“I discovered I have a passion for science,” said Payne, who readily admits he wasn’t focused on science when he began his school’s required class in research and scientific inquiry. But the opportunity to get assistance from Dr. diIorio on his independent research project proved life-changing.
“Phil was so accommodating,” Payne recalled. “We even learned how to breed the zebrafish so we could continue to work with them at school.”
DiIorio, who studies beta cells in zebrafish, welcomed Payne and Moonis into his lab to conduct the project Effect of Ethanol on Beta Cell Development in Zebrafish: Linking Fetal Alcohol Syndrome to Type 1 Diabetes. After exposing zebrafish embryos to increasing concentrations of ethanol, a pure form of alcohol, they observed the health and function of pancreatic beta cells, which are needed to produce insulin. As the alcohol concentrations increased, more beta cells became degraded. Poor beta cell functioning in the pancreas is directly linked to diabetes, leading the team to conclude there might be a link between alcohol use during pregnancy and type 1 diabetes.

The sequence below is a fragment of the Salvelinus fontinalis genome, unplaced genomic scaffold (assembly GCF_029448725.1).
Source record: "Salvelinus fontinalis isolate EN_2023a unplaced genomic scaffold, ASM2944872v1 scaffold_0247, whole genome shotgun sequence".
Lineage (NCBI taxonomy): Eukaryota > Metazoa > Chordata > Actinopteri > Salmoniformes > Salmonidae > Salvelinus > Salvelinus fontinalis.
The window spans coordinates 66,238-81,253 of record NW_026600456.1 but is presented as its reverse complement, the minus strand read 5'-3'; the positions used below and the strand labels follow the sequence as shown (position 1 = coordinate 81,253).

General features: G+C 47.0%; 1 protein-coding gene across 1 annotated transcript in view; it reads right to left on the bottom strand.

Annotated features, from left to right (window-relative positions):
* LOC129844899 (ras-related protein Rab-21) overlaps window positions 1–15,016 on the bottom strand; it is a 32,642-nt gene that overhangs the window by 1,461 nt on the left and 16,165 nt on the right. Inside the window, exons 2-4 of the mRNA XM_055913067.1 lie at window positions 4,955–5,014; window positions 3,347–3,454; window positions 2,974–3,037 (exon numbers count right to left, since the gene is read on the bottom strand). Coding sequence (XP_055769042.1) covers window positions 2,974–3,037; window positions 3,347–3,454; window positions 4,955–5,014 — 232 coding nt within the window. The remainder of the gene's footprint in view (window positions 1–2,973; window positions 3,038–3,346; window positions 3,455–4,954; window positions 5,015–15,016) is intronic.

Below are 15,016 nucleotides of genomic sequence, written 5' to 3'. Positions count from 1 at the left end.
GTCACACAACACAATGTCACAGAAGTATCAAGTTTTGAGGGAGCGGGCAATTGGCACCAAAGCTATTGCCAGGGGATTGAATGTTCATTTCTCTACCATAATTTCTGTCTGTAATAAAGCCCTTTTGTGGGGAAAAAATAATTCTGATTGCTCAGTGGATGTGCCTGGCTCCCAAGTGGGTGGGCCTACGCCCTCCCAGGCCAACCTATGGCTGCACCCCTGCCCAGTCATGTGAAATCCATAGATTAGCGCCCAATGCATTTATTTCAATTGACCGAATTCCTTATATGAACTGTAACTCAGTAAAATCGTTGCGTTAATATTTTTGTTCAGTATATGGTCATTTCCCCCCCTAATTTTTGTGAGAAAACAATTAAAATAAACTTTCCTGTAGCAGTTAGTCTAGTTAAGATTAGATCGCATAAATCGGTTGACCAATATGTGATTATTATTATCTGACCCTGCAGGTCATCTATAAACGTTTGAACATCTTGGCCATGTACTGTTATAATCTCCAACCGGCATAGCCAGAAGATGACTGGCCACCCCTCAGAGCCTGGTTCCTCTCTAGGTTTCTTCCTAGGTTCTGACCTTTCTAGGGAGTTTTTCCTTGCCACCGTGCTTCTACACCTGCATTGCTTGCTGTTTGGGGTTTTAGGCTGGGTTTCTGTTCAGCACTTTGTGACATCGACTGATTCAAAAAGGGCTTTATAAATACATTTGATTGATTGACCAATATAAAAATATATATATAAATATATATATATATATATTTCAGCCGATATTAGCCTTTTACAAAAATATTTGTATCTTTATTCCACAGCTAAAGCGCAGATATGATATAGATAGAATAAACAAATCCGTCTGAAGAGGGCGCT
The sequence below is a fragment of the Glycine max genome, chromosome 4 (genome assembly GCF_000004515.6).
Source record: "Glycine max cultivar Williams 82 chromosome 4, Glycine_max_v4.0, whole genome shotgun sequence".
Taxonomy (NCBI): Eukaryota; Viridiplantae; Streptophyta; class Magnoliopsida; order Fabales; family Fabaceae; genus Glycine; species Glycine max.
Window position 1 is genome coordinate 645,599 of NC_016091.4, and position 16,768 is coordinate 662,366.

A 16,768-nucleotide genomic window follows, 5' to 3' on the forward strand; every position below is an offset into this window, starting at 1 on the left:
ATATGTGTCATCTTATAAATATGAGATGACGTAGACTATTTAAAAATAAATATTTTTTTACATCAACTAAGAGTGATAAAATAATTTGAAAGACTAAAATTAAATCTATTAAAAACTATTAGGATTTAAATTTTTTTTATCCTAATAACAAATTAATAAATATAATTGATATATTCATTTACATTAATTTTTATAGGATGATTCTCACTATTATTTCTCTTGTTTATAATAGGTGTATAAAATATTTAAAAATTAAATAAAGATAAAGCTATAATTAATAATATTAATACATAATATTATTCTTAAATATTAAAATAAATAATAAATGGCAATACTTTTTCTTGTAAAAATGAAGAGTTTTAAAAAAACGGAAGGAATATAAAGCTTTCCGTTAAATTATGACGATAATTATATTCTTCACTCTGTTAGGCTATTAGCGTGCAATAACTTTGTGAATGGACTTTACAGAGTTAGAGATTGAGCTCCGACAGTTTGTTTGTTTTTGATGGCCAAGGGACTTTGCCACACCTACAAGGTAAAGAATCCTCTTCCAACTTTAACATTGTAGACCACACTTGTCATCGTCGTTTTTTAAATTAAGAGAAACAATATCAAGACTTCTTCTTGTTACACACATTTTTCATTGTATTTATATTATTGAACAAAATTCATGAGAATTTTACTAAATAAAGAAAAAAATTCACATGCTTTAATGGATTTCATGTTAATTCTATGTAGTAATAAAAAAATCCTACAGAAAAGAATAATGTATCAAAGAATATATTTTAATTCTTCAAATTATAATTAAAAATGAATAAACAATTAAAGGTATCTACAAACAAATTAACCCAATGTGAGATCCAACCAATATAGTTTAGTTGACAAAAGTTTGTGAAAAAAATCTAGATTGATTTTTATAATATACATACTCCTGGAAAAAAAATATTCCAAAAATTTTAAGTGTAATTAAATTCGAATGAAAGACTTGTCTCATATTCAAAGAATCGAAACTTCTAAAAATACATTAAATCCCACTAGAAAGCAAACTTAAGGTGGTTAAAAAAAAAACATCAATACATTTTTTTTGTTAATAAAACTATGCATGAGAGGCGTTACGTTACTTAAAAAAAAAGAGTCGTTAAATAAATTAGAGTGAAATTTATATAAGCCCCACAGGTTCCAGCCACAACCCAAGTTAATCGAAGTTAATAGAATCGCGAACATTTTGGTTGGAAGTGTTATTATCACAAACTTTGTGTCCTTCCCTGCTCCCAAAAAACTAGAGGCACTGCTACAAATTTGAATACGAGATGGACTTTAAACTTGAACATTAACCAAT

The project, earned them a “Team 1st Place” honor at the 64th Annual Massachusetts State Science & Engineering Fair held at the Massachusetts Institute of Technology in May. Placing at this level qualified them to compete in the Intel International Science and Engineering Fair in Phoenix two weeks later.
Payne’s experience in diIorio’s lab prompted him to pursue additional research opportunities at UMMS. This summer, he has been working in the laboratory of Sharon Cantor, PhD, associate professor of cancer biology, which is studying a gene mutation in hereditary breast cancer.
Payne also hopes to conduct additional diabetes research in a UMMS lab during the upcoming school year when he will also be applying to colleges as a science major. “Getting so much exposure in the labs and getting to do independent research has been a great experience,” he concluded. “Being at UMass has led to awesome opportunities.”
Related link on UMassMedNow:Hormone that makes diabetes-fighting cells in mice holds promise for humans: Beta cell expert Philip diIorio eager to apply findings to future studies